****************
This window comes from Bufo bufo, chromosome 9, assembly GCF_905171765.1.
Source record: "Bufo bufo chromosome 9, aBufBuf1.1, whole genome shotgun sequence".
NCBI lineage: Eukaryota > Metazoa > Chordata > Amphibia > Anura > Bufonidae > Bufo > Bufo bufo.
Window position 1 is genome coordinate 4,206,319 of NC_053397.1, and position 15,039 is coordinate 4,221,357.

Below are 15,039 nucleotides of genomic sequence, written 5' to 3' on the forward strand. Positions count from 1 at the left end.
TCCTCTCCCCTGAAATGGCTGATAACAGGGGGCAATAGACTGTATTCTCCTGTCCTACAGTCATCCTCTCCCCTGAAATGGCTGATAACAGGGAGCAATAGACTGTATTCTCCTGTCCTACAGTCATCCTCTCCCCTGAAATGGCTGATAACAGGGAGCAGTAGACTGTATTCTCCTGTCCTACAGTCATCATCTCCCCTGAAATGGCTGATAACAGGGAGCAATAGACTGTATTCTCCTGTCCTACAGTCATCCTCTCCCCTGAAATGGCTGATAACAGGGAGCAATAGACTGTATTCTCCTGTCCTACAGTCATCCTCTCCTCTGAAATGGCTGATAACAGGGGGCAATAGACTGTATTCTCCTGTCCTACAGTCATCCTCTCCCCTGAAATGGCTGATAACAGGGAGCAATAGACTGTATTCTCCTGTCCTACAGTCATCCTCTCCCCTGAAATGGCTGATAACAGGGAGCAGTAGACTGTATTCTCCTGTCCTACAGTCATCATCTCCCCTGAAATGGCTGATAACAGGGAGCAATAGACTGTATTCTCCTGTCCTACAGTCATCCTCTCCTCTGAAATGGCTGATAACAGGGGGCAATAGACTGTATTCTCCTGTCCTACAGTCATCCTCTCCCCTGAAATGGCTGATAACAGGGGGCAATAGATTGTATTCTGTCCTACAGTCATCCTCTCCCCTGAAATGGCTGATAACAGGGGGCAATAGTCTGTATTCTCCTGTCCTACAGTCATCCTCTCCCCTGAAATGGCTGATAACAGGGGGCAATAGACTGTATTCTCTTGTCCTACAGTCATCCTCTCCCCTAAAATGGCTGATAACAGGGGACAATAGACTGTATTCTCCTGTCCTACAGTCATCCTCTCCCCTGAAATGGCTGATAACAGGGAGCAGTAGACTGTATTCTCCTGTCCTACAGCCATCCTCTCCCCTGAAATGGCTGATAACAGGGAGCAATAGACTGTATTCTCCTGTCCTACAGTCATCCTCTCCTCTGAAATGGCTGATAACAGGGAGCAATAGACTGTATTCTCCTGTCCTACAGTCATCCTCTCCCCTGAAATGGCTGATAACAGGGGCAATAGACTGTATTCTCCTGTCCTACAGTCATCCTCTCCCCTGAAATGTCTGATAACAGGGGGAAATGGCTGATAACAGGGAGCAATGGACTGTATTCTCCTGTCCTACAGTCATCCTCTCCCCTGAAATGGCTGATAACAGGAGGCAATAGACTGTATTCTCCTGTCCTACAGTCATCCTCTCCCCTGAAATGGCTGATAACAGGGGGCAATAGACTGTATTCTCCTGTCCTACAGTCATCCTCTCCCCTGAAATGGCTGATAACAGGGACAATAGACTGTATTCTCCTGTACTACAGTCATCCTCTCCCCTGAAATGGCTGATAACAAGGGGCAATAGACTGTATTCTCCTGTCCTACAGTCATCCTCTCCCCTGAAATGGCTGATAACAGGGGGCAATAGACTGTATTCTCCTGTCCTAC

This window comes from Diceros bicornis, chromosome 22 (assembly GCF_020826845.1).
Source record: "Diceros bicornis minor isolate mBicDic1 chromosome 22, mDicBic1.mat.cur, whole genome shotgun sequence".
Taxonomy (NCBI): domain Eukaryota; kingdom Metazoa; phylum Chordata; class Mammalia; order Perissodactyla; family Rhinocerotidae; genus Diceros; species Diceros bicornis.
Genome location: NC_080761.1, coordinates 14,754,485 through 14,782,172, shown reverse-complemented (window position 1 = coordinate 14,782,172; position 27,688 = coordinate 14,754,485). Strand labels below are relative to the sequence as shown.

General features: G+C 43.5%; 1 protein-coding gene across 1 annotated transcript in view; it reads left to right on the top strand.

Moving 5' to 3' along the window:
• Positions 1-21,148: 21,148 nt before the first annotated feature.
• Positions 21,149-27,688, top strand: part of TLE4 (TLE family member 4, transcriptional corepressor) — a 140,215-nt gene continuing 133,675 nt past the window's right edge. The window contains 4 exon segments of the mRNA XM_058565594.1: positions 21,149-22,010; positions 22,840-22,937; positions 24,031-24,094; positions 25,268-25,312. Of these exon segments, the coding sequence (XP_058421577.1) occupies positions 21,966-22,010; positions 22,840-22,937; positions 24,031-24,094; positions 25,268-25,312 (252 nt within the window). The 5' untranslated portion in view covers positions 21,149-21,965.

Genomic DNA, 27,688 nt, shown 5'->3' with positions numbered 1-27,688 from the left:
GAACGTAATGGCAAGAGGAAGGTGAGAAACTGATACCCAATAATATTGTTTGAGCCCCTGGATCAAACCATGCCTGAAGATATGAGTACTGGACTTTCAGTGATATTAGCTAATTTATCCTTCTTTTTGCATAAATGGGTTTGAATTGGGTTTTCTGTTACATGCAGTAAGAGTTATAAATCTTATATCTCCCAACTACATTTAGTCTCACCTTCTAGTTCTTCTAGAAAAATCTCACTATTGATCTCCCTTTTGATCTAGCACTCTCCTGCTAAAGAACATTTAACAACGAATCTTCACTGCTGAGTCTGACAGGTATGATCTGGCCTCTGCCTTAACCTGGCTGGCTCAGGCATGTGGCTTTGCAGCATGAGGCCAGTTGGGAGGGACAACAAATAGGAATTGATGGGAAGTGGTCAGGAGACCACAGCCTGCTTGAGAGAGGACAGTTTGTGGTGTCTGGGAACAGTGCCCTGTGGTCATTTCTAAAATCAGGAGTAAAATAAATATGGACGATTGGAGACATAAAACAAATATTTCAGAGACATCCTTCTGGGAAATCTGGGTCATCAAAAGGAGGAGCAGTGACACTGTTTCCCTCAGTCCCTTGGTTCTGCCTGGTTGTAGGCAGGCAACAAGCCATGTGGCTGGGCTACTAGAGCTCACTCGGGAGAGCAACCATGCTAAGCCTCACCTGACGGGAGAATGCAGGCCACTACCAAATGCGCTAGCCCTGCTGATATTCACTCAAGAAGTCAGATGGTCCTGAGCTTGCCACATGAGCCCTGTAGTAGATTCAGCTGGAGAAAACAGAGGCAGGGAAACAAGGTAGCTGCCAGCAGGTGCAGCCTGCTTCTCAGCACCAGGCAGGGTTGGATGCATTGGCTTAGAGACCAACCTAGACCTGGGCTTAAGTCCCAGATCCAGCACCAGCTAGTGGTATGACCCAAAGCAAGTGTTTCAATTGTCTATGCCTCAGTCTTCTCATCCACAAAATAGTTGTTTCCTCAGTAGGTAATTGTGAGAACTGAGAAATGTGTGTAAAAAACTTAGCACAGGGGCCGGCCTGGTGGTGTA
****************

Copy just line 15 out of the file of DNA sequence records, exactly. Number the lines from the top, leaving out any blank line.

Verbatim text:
Genomic DNA, 27,688 nt, shown 5'->3' with positions numbered 1-27,688 from the left: